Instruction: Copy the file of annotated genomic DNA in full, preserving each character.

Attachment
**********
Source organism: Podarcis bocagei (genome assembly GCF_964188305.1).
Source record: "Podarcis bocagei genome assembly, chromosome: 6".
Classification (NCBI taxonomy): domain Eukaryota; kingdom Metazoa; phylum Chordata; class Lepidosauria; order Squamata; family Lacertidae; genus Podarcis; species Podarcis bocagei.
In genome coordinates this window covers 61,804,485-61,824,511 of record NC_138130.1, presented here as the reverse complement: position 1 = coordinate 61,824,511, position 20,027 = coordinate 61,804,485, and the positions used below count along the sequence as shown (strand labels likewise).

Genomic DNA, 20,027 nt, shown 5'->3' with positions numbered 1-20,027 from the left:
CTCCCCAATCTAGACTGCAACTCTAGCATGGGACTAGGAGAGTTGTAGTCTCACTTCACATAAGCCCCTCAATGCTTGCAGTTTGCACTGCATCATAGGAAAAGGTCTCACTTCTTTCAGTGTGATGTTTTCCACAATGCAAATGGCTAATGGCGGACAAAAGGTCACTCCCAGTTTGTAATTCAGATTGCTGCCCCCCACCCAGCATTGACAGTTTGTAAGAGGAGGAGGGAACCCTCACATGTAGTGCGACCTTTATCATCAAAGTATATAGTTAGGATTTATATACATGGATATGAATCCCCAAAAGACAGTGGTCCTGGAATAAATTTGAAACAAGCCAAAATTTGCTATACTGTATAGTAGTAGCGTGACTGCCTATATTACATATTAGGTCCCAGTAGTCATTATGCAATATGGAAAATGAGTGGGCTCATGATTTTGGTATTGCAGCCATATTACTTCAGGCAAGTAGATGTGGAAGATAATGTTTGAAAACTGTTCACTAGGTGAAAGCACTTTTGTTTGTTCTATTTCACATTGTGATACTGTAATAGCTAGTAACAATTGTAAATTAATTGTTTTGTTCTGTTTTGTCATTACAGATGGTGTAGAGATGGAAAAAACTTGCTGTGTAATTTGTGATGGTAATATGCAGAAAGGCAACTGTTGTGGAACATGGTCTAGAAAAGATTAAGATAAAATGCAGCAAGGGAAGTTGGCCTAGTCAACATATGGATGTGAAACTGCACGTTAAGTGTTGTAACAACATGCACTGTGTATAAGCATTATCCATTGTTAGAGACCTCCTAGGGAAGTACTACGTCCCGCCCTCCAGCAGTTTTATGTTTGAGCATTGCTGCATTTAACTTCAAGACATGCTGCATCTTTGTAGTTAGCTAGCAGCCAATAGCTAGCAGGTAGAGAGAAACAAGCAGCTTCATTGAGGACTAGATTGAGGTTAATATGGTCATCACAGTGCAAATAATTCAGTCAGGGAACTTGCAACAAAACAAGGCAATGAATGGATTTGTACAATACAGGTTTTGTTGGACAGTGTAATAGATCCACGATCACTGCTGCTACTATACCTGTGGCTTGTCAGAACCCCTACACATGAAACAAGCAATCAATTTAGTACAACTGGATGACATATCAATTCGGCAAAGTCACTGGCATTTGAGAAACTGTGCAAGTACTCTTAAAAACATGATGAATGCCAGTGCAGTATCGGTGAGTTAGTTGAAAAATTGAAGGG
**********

Source organism: Podarcis bocagei (genome assembly GCF_964188305.1).
Source record: "Podarcis bocagei genome assembly, chromosome: 6".
Classification (NCBI taxonomy): domain Eukaryota; kingdom Metazoa; phylum Chordata; class Lepidosauria; order Squamata; family Lacertidae; genus Podarcis; species Podarcis bocagei.
In genome coordinates this window covers 61,804,485-61,824,511 of record NC_138130.1, presented here as the reverse complement: position 1 = coordinate 61,824,511, position 20,027 = coordinate 61,804,485, and the positions used below count along the sequence as shown (strand labels likewise).

Genomic DNA, 20,027 nt, shown 5'->3' with positions numbered 1-20,027 from the left:
CTCCCCAATCTAGACTGCAACTCTAGCATGGGACTAGGAGAGTTGTAGTCTCACTTCACATAAGCCCCTCAATGCTTGCAGTTTGCACTGCATCATAGGAAAAGGTCTCACTTCTTTCAGTGTGATGTTTTCCACAATGCAAATGGCTAATGGCGGACAAAAGGTCACTCCCAGTTTGTAATTCAGATTGCTGCCCCCCACCCAGCATTGACAGTTTGTAAGAGGAGGAGGGAACCCTCACATGTAGTGCGACCTTTATCATCAAAGTATATAGTTAGGATTTATATACATGGATATGAATCCCCAAAAGACAGTGGTCCTGGAATAAATTTGAAACAAGCCAAAATTTGCTATACTGTATAGTAGTAGCGTGACTGCCTATATTACATATTAGGTCCCAGTAGTCATTATGCAATATGGAAAATGAGTGGGCTCATGATTTTGGTATTGCAGCCATATTACTTCAGGCAAGTAGATGTGGAAGATAATGTTTGAAAACTGTTCACTAGGTGAAAGCACTTTTGTTTGTTCTATTTCACATTGTGATACTGTAATAGCTAGTAACAATTGTAAATTAATTGTTTTGTTCTGTTTTGTCATTACAGATGGTGTAGAGATGGAAAAAACTTGCTGTGTAATTTGTGATGGTAATATGCAGAAAGGCAACTGTTGTGGAACATGGTCTAGAAAAGATTAAGATAAAATGCAGCAAGGGAAGTTGGCCTAGTCAACATATGGATGTGAAACTGCACGTTAAGTGTTGTAACAACATGCACTGTGTATAAGCATTATCCATTGTTAGAGACCTCCTAGGGAAGTACTACGTCCCGCCCTCCAGCAGTTTTATGTTTGAGCATTGCTGCATTTAACTTCAAGACATGCTGCATCTTTGTAGTTAGCTAGCAGCCAATAGCTAGCAGGTAGAGAGAAACAAGCAGCTTCATTGAGGACTAGATTGAGGTTAATATGGTCATCACAGTGCAAATAATTCAGTCAGGGAACTTGCAACAAAACAAGGCAATGAATGGATTTGTACAATACAGGTTTTGTTGGACAGTGTAATAGATCCACGATCACTGCTGCTACTATACCTGTGGCTTGTCAGAACCCCTACACATGAAACAAGCAATCAATTTAGTACAACTGGATGACATATCAATTCGGCAAAGTCACTGGCATTTGAGAAACTGTGCAAGTACTCTTAAAAACATGATGAATGCCAGTGCAGTATCGGTGAGTTAGTTGAAAAATTGAAGGG